258 petitions

Update posted 8 hours ago

Petition to Donald J. Trump, Donald J. Trump, President Donald Trump, Pardon Attorney Lawrence Kupers, Attorney General William Barr

Clemency for David M. Barren Serving 30 Years!

My family member, David Barren, is serving 30 years for a non-violent drug offense. David was sentenced to LIFE plus 20 years in federal prison for drug conspiracy. On January 19, 2017, he was commuted to a 30 year sentence by President Obama, though it was a "Bittersweet" outcome! Unfortunately David will not be released until "2034"!!!! David has never been to prison, no history of violence, and has no substantial criminal record to support a LIFE sentence plus 20 years. His conviction was based primarily on "hear-say" of witnesses who testified against him in exchange for reduced sentences of their own. David accepts full responsibility for his actions and is truly remorseful for any harm he has caused to his community, family, and those affected by his unwise choices. During his 10 plus years of incarceration, he continues to have a positive outlook on life and works very hard to rehabilitate himself. He has obtained a Paralegal Certificate from Adams State University in Colorado with a 4.0 GPA via correspondence courses, read numerous books to enhance his thirst for knowledge, and mentors younger inmates on his own. Notably, David has been supported by numerous respected members of his community, including Congressman Mike Doyle of Pennsylvania and Pennsylvania State Representative Edward Gainey who've both reviewed David's case and suggest David's sentence is overly harsh and because of his harsh drug sentence, he is a worthy candidate for executive clemency. David comes from a loving family who continues to support him vigorously. His parents (82) and (84) respectively visit David every weekend unless weather permits otherwise. His four siblings, six children, and extended family also continues to be a strong support system via phone calls, cards, letters, and visits to maintain a viable communication line within the family. Because of David's family support and rehabilitative efforts, he is well prepared for release as a productive citizen to society.  There is a consensus among human rights organizations and sentencing advocates that individuals serving lengthy non-violent prison sentences such as David, will no doubt die in prison if President Donald Trump doesn't commute his sentence. Many believe that the next President will not be as compassionate and understanding.  Please help me urge President Donald Trump to grant David Morris Barren's clemency petition.  David will no doubt die in federal prison with a 30 year sentence for a non-violent drug offense. I humbly thank you for your support in efforts to give David a second chance at his life.       "Read more about his case: Dave is #9  on the CAN-DO Top 25 Men Who Deserve Clemency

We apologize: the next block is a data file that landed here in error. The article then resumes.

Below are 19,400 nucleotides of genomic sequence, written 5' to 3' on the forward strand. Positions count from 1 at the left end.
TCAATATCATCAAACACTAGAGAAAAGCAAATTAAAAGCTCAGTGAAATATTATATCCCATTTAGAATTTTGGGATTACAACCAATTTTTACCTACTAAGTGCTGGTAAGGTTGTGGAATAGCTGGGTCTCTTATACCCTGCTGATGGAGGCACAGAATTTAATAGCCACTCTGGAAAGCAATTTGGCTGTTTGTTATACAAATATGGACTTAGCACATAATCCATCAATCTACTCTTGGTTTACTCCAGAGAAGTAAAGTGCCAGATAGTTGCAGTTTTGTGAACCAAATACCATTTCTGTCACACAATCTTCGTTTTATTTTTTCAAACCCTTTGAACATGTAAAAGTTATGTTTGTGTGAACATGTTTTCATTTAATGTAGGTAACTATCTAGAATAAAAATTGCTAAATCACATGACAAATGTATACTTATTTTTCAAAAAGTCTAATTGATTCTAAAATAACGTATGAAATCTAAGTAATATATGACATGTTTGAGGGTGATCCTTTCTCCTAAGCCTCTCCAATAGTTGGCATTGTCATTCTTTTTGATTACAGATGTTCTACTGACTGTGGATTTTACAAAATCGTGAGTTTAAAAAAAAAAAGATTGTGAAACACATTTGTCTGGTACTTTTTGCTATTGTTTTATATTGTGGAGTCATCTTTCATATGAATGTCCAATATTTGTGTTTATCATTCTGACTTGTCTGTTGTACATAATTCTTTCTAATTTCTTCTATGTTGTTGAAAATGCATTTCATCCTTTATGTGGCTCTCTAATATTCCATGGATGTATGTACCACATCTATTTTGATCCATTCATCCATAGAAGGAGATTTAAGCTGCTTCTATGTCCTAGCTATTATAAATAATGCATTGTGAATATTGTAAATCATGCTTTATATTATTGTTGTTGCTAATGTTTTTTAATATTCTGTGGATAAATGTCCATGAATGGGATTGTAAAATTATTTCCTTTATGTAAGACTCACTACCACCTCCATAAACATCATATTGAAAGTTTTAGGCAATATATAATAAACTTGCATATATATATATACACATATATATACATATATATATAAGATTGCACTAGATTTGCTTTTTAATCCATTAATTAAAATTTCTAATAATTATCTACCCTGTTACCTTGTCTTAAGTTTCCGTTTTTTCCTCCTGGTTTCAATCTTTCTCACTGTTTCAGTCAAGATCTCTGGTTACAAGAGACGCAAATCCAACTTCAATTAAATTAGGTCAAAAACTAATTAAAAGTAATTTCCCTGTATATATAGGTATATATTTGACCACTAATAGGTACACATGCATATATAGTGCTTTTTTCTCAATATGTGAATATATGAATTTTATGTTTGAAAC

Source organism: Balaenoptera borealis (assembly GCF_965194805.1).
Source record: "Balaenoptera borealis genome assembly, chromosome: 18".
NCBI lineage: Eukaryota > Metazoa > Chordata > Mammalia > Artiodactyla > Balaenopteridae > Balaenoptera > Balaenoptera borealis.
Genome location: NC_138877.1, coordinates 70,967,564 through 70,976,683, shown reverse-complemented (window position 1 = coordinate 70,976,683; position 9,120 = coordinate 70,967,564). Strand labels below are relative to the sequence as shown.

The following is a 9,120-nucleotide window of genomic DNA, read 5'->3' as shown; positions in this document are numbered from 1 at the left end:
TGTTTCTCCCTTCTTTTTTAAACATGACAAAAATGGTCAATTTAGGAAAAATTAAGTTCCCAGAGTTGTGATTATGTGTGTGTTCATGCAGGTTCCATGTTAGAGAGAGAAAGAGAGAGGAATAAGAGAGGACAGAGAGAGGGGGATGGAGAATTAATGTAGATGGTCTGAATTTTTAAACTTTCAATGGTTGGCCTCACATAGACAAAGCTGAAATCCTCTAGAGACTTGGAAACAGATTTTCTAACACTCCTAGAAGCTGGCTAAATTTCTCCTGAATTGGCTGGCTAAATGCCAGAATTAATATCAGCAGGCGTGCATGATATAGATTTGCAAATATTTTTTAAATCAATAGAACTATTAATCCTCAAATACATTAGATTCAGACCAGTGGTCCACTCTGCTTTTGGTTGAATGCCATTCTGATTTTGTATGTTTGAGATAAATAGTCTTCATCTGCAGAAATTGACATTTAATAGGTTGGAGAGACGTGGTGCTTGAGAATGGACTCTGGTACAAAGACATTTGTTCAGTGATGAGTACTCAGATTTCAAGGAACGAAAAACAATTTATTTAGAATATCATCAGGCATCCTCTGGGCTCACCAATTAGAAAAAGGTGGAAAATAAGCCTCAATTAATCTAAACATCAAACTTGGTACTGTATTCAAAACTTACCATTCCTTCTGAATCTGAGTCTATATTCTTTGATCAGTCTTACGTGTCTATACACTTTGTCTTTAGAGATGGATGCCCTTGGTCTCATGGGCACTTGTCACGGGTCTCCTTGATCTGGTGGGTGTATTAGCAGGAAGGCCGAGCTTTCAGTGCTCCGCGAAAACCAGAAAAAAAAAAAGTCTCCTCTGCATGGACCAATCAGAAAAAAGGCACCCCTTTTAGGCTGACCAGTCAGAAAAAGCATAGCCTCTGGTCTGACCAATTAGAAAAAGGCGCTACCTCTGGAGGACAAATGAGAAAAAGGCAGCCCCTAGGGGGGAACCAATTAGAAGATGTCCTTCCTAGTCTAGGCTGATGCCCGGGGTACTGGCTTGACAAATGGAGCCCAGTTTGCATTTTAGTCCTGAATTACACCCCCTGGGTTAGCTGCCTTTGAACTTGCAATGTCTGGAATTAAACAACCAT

Anrica Caldwell
19,974 supporters
Update posted 1 day ago

Petition to Andrew M. Cuomo

Patrick Stephens deserves clemency!